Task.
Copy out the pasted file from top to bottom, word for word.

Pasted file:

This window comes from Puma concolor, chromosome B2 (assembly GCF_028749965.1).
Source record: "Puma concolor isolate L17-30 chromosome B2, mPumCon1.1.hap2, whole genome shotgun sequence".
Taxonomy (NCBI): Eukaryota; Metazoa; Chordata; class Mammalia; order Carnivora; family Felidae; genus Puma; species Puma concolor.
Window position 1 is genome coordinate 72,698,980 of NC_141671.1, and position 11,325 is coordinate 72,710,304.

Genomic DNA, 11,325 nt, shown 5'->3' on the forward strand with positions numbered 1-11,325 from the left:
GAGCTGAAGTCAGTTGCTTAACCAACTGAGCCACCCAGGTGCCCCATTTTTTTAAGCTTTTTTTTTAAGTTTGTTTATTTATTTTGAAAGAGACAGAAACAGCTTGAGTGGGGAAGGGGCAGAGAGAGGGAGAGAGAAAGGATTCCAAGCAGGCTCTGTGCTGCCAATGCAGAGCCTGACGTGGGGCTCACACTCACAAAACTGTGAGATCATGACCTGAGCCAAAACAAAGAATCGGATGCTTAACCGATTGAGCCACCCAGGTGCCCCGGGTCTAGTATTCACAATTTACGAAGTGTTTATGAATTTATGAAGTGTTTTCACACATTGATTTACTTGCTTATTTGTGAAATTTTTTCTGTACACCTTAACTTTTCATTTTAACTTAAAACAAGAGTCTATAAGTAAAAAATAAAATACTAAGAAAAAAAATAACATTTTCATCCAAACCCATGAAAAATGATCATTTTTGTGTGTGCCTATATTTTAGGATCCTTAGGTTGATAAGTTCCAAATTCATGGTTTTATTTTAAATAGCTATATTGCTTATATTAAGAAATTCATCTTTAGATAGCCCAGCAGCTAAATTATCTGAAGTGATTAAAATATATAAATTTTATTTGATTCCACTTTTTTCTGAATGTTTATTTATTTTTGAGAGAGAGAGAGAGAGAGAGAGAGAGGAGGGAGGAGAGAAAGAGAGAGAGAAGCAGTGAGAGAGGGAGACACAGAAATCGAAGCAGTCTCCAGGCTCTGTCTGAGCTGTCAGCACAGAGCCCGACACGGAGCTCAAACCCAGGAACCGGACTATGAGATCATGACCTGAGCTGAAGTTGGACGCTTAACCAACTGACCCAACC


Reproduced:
This window comes from Puma concolor, chromosome B2 (assembly GCF_028749965.1).
Source record: "Puma concolor isolate L17-30 chromosome B2, mPumCon1.1.hap2, whole genome shotgun sequence".
Taxonomy (NCBI): Eukaryota; Metazoa; Chordata; class Mammalia; order Carnivora; family Felidae; genus Puma; species Puma concolor.
Window position 1 is genome coordinate 72,698,980 of NC_141671.1, and position 11,325 is coordinate 72,710,304.

Genomic DNA, 11,325 nt, shown 5'->3' on the forward strand with positions numbered 1-11,325 from the left:
GAGCTGAAGTCAGTTGCTTAACCAACTGAGCCACCCAGGTGCCCCATTTTTTTAAGCTTTTTTTTTAAGTTTGTTTATTTATTTTGAAAGAGACAGAAACAGCTTGAGTGGGGAAGGGGCAGAGAGAGGGAGAGAGAAAGGATTCCAAGCAGGCTCTGTGCTGCCAATGCAGAGCCTGACGTGGGGCTCACACTCACAAAACTGTGAGATCATGACCTGAGCCAAAACAAAGAATCGGATGCTTAACCGATTGAGCCACCCAGGTGCCCCGGGTCTAGTATTCACAATTTACGAAGTGTTTATGAATTTATGAAGTGTTTTCACACATTGATTTACTTGCTTATTTGTGAAATTTTTTCTGTACACCTTAACTTTTCATTTTAACTTAAAACAAGAGTCTATAAGTAAAAAATAAAATACTAAGAAAAAAAATAACATTTTCATCCAAACCCATGAAAAATGATCATTTTTGTGTGTGCCTATATTTTAGGATCCTTAGGTTGATAAGTTCCAAATTCATGGTTTTATTTTAAATAGCTATATTGCTTATATTAAGAAATTCATCTTTAGATAGCCCAGCAGCTAAATTATCTGAAGTGATTAAAATATATAAATTTTATTTGATTCCACTTTTTTCTGAATGTTTATTTATTTTTGAGAGAGAGAGAGAGAGAGAGAGAGAGGAGGGAGGAGAGAAAGAGAGAGAGAAGCAGTGAGAGAGGGAGACACAGAAATCGAAGCAGTCTCCAGGCTCTGTCTGAGCTGTCAGCACAGAGCCCGACACGGAGCTCAAACCCAGGAACCGGACTATGAGATCATGACCTGAGCTGAAGTTGGACGCTTAACCAACTGACCCAACC